Some of you might remember that I happen to attend a Chinese church, made up primarily of Chinese and Taiwanese immigrants as well as some Chinese Americans, although I am not at all Chinese or Chinese American. Yesterday my pastor and his wife were kind enough to meet with me after church to talk about my spiritual wellbeing. I have been struggling a lot with worry and feeling unworthy. As we closed, my pastor said, “Chelsea, I see you as a worrier.”
To that I exclaimed, “Yes! I believe it’s an ancestral curse.” I went on to name all the people in my family that are worriers too. My pastor’s wife looked at me confused, “Well, a warrior…”
“Wait! What?!? Warrior?” I asked.
The whole time my pastor, in his Chinese accent, had been saying “warrior” while I had been saying “worrier.” Needless to say we had a good, hard laugh.
Let’s face it, we all struggle with worry, even if we are warriors deep down. A warrior is not just someone who is involved in war. It is someone who is engaged, active, energetic, and persevering. If you are only a worrier without being a warrior, you will likely become tired, unfocused, and discourage. Perhaps eventually you will give up and give in.
In looking at the qualifications to be in the U.S. military, you must of certain height and weight, be able to pass a physical test, you must be young, you must be a citizen, etc. If we translate this into what qualifies you to be spiritual warrior, we could say the qualifications are spiritual fitness, a youthful/energetic attitude, and you must be a child of God.
Today I’m going to address spiritual fitness. Work off the “flab” of worry to become a persevering spiritual warrior.
STEP 1. Drop the weight. Just as you cannot enter the U.S. military if you are obese and out of shape, you cannot run the good race carrying around the things that hold you back from growing in God. These may not be particularly sinful things, but just unneeded distractions from His plan. Perhaps you are like me. I sometimes get sucked into the black hole of the Internet, and end up surfing for hours. Or perhaps you need to trust God with the things that worry you, and lay them at His feet. As my friend says, “Let go and let God.”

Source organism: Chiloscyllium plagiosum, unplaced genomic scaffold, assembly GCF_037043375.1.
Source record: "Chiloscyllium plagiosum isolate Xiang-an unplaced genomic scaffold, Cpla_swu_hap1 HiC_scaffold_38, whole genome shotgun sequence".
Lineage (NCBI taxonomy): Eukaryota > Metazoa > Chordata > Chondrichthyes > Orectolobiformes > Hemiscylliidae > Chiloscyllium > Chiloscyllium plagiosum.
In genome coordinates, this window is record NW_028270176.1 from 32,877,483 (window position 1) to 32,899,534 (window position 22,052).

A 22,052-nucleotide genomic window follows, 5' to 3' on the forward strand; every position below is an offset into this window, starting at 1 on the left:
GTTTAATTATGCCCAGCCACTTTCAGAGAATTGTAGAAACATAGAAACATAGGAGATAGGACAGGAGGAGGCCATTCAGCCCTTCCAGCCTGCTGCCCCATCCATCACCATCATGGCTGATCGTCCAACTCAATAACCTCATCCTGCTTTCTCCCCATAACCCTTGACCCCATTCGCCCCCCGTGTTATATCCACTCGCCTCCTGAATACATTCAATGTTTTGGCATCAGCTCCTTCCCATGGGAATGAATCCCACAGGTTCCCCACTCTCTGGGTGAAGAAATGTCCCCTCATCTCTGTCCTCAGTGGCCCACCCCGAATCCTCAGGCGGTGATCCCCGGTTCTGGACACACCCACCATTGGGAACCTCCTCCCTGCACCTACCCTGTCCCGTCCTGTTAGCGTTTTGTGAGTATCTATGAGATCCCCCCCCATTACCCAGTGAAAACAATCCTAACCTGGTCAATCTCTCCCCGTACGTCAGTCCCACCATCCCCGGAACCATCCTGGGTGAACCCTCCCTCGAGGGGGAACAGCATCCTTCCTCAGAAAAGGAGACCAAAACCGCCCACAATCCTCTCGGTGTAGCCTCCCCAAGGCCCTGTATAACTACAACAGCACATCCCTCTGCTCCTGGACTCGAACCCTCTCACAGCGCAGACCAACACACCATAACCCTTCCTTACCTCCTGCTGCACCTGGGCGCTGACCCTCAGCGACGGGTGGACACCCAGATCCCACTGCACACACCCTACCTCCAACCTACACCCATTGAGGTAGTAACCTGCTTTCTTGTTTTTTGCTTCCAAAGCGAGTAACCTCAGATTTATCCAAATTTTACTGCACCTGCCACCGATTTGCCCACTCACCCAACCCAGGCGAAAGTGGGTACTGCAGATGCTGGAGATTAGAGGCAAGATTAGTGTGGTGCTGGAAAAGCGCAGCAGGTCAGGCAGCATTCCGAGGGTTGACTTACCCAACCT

STEP 2. Look to those who have already completed the race well. The old adage “if they can do it, I can do it” says it all. We all came from a life of sin. Some will overcome, and some will not. Let us be inspired by those who have overcome and be motivated by their success.
3. Fix your eyes on Jesus. I hate running and exercising so much that sometimes I will picture some kind of reward at the end, like a big hamburger…I’m probably not going to be joining the U.S. military anytime soon. If we fix our eyes on our end destination, then we can overcome many obstacles. He is not only our destination, but our companion, encourager, and example for the race. Imagine running alongside a perfect runner who encourages you, and even though they have the physical ability to run much faster, they choose to run at your pace in order to keep you company and push you toward victory.
One way you can exercise these three points is to pray, study, and fellowship with other believers as well as God. Prayer is like fixing your eyes on Jesus. When you have meaningful conversation with someone, do you look the other way? No, you fix your eyes on their eyes. You feel what they feel. Bible study will help you recall those who have finished the race well. In difficult times you can reflect on Daniel in the lion’s den, Joseph sold into slavery, David facing the towering Goliath, and so many more. And when you fellowship with trusted believers you will take time, resources, and mind-space away from whatever extra weight you are carrying.
I hope that today you will have the courage to step out in faith, even if it means just opening your Bible. Every time we do that we can expect to meet opposition from the enemy, so be prepared to use your newfound warrior skills to fight back in the spiritual warfare we face daily.
The 3 main bullet points were adapted from a sermon by Dr. Paul Nyquist of Moody Bible Institute given at BASS Convention on 3/7/2015.